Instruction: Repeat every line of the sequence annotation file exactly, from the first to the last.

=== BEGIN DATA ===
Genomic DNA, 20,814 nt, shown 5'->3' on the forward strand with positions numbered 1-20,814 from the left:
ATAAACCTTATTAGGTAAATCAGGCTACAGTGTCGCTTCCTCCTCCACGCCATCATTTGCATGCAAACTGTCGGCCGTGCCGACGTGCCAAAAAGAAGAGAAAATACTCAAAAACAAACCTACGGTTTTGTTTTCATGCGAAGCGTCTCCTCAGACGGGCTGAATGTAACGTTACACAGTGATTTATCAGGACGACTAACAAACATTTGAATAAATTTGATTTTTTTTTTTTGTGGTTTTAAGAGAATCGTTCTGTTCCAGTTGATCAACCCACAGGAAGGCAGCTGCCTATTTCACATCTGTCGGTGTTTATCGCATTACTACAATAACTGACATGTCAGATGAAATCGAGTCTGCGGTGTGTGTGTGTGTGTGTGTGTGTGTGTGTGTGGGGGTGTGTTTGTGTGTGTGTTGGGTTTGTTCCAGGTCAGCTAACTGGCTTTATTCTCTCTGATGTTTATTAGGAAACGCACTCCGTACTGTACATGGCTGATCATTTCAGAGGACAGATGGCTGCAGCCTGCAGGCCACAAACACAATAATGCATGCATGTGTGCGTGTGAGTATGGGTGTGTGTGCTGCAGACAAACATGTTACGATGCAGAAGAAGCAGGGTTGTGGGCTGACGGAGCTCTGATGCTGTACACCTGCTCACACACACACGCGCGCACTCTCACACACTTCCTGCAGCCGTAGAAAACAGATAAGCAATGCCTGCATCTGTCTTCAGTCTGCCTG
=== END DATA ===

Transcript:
Genomic DNA, 20,814 nt, shown 5'->3' on the forward strand with positions numbered 1-20,814 from the left:
ATAAACCTTATTAGGTAAATCAGGCTACAGTGTCGCTTCCTCCTCCACGCCATCATTTGCATGCAAACTGTCGGCCGTGCCGACGTGCCAAAAAGAAGAGAAAATACTCAAAAACAAACCTACGGTTTTGTTTTCATGCGAAGCGTCTCCTCAGACGGGCTGAATGTAACGTTACACAGTGATTTATCAGGACGACTAACAAACATTTGAATAAATTTGATTTTTTTTTTTTGTGGTTTTAAGAGAATCGTTCTGTTCCAGTTGATCAACCCACAGGAAGGCAGCTGCCTATTTCACATCTGTCGGTGTTTATCGCATTACTACAATAACTGACATGTCAGATGAAATCGAGTCTGCGGTGTGTGTGTGTGTGTGTGTGTGTGTGTGTGTGGGGGTGTGTTTGTGTGTGTGTTGGGTTTGTTCCAGGTCAGCTAACTGGCTTTATTCTCTCTGATGTTTATTAGGAAACGCACTCCGTACTGTACATGGCTGATCATTTCAGAGGACAGATGGCTGCAGCCTGCAGGCCACAAACACAATAATGCATGCATGTGTGCGTGTGAGTATGGGTGTGTGTGCTGCAGACAAACATGTTACGATGCAGAAGAAGCAGGGTTGTGGGCTGACGGAGCTCTGATGCTGTACACCTGCTCACACACACACGCGCGCACTCTCACACACTTCCTGCAGCCGTAGAAAACAGATAAGCAATGCCTGCATCTGTCTTCAGTCTGCCTG